Apple, Asimov and Creativity

The whole arena of creativity is beset with a central challenge: how do we get better at creativity? This is something which has taxed and challenged a whole series of people for a huge amount of time, and has also delivered polar opposite views in approach.

In the recent interview with Jony Ive, the design legend at Apple, he provides an insight into a whole group of issues which impact on creativity, including the importance of personal influences and research, and how small groups bring a lot of value to the creativity process. The challenges of this focus of creativity, of peer contribution and discussion within an environment of considerable commercial secrecy suggests that the group or team aspect, and in particular the concept that this needs to be a hard won membership, has an important role to play in fostering creativity.

This week, there’s been an article looking at thoughts on creativity by one of the greatest creative minds, Isaac Asimov. His output included a whole series of concepts which slowly transformed into reality over dozens of years, as engineering caught up with his visualisation.

The MIT technology review article looks at an essay from Asimov from 1959, exploring the impact of cross fertilisation of ideas, but also the crucial concept of ‘alone time’, in which an individual spends quality time developing ideas.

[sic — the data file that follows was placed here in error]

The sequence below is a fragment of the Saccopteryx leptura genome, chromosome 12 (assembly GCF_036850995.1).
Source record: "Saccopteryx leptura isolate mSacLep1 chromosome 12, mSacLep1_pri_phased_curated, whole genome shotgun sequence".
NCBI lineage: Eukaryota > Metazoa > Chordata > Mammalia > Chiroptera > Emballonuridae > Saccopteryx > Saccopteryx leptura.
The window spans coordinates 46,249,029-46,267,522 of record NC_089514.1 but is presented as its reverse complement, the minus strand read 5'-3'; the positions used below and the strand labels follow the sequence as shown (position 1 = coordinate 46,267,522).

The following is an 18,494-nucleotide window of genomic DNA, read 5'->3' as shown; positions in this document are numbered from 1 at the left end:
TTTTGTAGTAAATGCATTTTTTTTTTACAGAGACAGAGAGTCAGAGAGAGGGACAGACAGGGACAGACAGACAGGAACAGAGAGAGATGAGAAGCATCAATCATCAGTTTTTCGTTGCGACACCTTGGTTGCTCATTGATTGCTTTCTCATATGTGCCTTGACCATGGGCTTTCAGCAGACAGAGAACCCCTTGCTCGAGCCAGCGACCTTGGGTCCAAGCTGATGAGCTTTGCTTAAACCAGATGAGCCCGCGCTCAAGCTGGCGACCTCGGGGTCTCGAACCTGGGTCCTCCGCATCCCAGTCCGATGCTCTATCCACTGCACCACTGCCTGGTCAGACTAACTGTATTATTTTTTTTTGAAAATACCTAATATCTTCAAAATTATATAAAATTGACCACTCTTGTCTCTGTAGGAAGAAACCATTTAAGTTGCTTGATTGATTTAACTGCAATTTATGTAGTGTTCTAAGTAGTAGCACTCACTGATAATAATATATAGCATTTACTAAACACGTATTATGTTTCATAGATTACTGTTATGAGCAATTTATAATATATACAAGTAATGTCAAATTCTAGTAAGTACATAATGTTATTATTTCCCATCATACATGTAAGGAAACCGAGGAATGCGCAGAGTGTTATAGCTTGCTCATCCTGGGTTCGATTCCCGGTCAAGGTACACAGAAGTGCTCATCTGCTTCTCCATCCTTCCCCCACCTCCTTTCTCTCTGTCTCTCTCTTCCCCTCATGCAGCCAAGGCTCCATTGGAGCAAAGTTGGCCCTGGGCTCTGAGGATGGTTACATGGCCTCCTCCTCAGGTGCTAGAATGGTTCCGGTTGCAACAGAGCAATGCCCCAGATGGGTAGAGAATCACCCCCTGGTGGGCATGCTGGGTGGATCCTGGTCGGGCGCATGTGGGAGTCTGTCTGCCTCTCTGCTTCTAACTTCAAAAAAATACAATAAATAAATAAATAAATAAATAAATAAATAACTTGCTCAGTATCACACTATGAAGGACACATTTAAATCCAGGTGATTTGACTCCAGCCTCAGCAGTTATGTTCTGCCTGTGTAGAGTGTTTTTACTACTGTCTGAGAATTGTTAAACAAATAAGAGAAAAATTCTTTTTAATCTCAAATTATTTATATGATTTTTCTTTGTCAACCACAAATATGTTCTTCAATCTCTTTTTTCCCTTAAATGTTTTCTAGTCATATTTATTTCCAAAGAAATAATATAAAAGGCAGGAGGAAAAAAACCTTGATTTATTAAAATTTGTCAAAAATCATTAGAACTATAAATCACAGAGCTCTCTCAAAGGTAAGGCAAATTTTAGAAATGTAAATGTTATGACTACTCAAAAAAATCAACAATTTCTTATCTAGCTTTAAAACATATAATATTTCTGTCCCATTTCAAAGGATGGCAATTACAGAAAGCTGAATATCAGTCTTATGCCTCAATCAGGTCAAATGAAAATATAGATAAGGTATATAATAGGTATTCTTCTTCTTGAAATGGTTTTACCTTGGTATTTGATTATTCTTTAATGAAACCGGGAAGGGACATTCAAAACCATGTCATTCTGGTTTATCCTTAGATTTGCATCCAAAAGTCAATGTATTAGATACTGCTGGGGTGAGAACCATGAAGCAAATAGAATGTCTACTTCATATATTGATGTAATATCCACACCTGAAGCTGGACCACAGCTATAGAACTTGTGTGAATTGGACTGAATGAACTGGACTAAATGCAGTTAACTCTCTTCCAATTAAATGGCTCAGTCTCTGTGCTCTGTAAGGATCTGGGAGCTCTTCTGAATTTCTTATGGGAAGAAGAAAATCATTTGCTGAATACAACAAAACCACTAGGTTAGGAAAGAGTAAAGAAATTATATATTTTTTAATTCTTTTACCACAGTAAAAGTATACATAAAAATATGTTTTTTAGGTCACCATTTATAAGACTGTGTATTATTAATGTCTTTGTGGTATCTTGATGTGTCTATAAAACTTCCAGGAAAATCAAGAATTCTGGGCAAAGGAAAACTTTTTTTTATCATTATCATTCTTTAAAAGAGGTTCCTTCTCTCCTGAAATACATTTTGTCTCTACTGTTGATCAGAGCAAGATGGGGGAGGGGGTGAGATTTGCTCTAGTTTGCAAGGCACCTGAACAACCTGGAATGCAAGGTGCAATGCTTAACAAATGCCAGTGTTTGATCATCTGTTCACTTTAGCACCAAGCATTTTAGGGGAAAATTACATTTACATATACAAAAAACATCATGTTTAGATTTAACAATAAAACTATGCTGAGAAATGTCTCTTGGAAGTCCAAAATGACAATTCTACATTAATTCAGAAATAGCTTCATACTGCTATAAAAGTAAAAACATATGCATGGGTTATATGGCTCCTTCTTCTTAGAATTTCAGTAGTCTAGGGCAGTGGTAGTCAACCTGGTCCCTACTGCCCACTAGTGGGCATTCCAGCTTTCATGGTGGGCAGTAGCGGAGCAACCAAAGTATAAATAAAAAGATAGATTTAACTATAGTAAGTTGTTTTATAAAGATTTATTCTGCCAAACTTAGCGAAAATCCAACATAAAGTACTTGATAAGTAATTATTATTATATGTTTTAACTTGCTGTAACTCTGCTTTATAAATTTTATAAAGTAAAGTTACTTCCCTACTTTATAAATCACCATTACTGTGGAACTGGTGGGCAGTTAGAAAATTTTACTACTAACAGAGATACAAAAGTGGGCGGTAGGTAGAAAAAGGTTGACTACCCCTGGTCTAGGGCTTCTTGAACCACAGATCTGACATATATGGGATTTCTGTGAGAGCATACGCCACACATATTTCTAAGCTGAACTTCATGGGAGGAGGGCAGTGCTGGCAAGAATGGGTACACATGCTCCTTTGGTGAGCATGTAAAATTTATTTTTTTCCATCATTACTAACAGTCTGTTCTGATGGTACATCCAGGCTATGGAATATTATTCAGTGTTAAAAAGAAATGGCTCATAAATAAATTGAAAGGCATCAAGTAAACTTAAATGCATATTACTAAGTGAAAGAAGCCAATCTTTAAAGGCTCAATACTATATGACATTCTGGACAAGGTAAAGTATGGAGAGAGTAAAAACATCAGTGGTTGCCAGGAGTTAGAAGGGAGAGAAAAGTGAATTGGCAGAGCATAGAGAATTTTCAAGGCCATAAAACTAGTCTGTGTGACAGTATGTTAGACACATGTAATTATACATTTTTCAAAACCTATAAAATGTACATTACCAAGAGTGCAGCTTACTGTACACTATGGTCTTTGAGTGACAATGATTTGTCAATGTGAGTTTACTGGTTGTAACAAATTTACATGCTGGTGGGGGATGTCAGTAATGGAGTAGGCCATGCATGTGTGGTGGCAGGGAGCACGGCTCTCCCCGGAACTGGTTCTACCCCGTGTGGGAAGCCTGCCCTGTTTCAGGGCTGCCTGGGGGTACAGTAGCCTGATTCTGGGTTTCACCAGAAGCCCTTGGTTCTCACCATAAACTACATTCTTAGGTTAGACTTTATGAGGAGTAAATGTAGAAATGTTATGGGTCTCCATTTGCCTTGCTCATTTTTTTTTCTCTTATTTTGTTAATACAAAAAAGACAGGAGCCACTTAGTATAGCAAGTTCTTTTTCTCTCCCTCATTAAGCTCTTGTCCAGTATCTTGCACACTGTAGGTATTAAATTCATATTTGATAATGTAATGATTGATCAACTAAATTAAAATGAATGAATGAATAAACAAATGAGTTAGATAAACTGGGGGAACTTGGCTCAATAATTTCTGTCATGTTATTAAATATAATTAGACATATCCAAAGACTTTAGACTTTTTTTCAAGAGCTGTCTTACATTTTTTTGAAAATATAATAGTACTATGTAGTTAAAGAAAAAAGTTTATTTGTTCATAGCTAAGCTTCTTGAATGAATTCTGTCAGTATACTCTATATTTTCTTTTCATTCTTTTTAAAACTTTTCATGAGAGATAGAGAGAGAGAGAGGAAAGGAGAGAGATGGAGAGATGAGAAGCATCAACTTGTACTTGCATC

The great agreement between Jony Ive and Isaac Asimov is the the concept of open, small group discussion of individuals with different experience but a willingness to participate and share in the development of new ideas. The cross fertilisation of different world views and experience is worth the effort, and brings about creative insight that would be hard as an individual.

In the world of strategic procurement, this element of creativity in the development of a new way to acquire and use a group of goods or services seems poorly understood. On occasion, the very concept of having a creativity session after weeks of gathering data has been challenged by participants – ‘why bother, we already know the answer’ has been heard more than once.

However, bringing together a group of like minded participants, who are keen to explore and develop a better way, is an essential part of the whole prices. There may be particular directions which look more promising, but getting good quality input which opens out possibility and potential, while embracing the absurd without judgement, is a real driver of potential.

Given that this area is so little understood, it is worth adding a reminder at the start of all options generation and creativity sessions which seeks to explore the way in which creativity works, the openness of the sessions, the need to suspend judgement until later. If we can improve the quality of these often neglected but vitally important moments, we can add significantly better value to the business.

Mark Hubbard thinks about procurement at Smart Brown Dog Ltd.